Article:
By Krishnananda and Amana
Johan, a 19-year-old man from Switzerland, contacted us because he was suffering from a breakup of his four-year relationship. This was the love of his life and he was convinced before they separated that they would be together forever.
“This was not a teenage love,” he told us, “this was really a deep love that we had and still have.”
“Also, he said, “she didn’t leave because she found someone else or didn’t love me anymore, she left because she felt she was too young to be so attached to one man and she said she needed to live and experience more before she was ready to settle down.”
He had a good attitude toward this experience. “I know it is all for the best and that this is for my growth. But at the same time, the feelings of loneliness and panic are very intense and I need some help to learn how to understand and deal with them.”
The end of a relationship or the loss of a loved one can be one of the most traumatic happenings in our life.
Think back for a moment to the last time that this happened to you.
Perhaps someone left you, perhaps someone close to you died, or perhaps you and another person slowly drifted apart until one day you realized that the love was gone.
At these times in life, it doesn’t work if we try to hide or run away from our pain with spiritual concepts. We have to go through a deep inner process.
When a relationship ends or when we lose someone, we are face to face with our abandonment wound. This wound is very old and deep. The breakup is only the tip of the iceberg of the emotions of anger, panic, hurt, betrayal, disappointment, shock, grief, guilt, and/or insecurity that come up.
It is helpful to have the knowledge and the understanding that our abandonment wound has opened and that the feelings that get provoked can be terrifying, disruptive, and confusing.
Many of us enter relationships, not just love relationships, with the fantasy that this person will somehow understand us, be present to us, and nourish us in a way that we have always longed for. We don’t see the other person as he or she is because we are in the consciousness of a wounded child who longs to be loved in a way that will take away our fears and loneliness.
When a relationship ends, and usually long before it ends, the other person’s behavior has shattered our fantasy. Or when a beloved parent dies, we are also faced with having to come out of a wonderland of living in the glow of this parent’s love or the hope of ever getting the love from the parent that we never received.
We may feel compelled to try to get the other person back (in the case of rejection) or ruminate about what we did wrong or could have done better. We may become depressed and lose any motivation in life.
We may lean on friends, complain, and try to get comfort any way we can.
We may even try to forget the pain with alcohol, marijuana, or prescription medicine.
Perhaps for the first time in our life, we realize how alone we are.
We realize how much shame and insecurity we hold inside because nothing brings up more shame that rejection and loss.
It may also be important to reach out for help from a professional who knows and understands about the abandonment wound and can guide us through the stages of recovering. This person can give us a framework to understand what and why this has happened to us and give us the tools to recover.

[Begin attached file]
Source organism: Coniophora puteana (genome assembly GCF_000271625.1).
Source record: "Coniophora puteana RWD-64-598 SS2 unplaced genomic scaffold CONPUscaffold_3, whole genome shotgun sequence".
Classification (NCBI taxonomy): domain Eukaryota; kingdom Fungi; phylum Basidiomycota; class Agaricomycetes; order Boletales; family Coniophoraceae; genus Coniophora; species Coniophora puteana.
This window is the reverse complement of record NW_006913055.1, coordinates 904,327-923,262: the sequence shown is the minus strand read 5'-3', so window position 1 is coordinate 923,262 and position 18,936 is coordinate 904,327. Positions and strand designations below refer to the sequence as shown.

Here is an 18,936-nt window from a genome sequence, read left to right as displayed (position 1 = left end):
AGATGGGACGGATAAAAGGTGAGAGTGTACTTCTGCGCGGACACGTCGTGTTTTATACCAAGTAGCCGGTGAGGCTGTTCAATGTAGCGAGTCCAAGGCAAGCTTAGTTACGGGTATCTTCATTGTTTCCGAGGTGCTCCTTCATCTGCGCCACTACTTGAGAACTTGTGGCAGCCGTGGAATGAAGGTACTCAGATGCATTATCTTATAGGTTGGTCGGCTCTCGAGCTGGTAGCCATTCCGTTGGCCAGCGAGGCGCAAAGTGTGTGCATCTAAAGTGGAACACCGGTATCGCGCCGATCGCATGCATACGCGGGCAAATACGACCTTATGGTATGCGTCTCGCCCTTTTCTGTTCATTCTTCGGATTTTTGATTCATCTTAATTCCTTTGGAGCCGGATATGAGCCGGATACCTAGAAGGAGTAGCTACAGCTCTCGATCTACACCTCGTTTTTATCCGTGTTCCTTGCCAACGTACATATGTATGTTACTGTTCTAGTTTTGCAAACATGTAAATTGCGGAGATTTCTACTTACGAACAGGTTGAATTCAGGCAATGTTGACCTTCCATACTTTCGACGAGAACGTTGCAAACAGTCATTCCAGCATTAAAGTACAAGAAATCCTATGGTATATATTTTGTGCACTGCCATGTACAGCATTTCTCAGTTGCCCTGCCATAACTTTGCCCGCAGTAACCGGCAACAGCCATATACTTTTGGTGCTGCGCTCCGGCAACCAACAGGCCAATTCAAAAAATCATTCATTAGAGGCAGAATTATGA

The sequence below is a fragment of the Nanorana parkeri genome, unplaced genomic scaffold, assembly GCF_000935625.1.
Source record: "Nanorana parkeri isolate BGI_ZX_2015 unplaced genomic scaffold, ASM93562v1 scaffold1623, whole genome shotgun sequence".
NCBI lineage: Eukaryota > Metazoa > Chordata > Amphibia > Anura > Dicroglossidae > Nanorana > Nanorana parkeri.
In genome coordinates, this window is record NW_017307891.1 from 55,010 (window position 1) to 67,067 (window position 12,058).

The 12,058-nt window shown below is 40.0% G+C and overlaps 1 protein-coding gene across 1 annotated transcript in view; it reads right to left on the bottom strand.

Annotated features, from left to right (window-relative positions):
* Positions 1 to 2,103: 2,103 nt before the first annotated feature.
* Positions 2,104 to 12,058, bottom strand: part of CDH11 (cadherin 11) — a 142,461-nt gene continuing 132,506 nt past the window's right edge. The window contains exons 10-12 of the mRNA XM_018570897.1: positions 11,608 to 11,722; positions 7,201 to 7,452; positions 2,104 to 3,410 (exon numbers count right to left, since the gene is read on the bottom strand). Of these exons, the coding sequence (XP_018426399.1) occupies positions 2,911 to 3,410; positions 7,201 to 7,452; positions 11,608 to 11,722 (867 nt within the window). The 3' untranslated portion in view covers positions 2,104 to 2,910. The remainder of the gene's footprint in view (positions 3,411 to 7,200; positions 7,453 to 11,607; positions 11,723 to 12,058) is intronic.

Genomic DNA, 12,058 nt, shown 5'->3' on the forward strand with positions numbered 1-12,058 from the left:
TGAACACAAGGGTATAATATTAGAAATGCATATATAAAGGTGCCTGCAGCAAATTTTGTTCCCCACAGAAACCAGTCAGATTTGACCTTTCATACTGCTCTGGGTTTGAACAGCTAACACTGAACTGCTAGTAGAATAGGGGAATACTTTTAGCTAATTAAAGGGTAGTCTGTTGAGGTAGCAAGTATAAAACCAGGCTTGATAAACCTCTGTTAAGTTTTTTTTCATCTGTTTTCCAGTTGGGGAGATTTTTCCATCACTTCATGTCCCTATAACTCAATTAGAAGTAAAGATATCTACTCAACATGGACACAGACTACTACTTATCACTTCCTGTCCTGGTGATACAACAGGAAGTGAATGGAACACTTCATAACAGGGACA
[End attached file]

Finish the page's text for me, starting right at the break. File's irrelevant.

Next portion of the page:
As we worked with Johan, we helped him to contain the panic inside by teaching him to gently meditate on the body experiences connected with his panic and restlessness. We helped him to bring more awareness to his wounded child that was carrying deep feelings of unworthiness and remorse that he might have done something different when they were together. We taught him to understand his feelings of panic and loneliness and to validate them.
In our experience, this journey of recovering from loss and abandonment requires a gentle balance of feeling and understanding. It is important to frame the experience so that we know what it is and why is happening to us. And it is also important to go inside and be with the feelings that are coming up.
This journey of recovering from abandonment is a vital part of the Learning Love Work because it helps us to become a mature person and to be able to create and sustain real intimacy in our life, with ourselves and with others
Until that time, our relationships are child’s play.
When we are faced with this kind of experience, we heal by:
Knowing that our abandonment from childhood has opened.
Learning how to breathe consciously into it and allow the fear and pain to be there.
Recognizing the voices of shame that torment us and knowing that it is the wound of shame that also opens when we have a loss or rejection.
Understanding that before facing this wound, we often create relationships to avoid our shame and aloneness.
Knowing that the pain and fear is giving us deep inner strength and space that will allow us to live our lives in a much healthier way.
Understanding that with time, the pain will diminish and deep insights will begin to come.
In the end, we can see that we have become a different and more mature person.
We can see that something much better is now possible.
But these insights are the prize for taking the journey of healing from loss and abandonment.
Now, they come not as an empty concept but as a deep inner realization.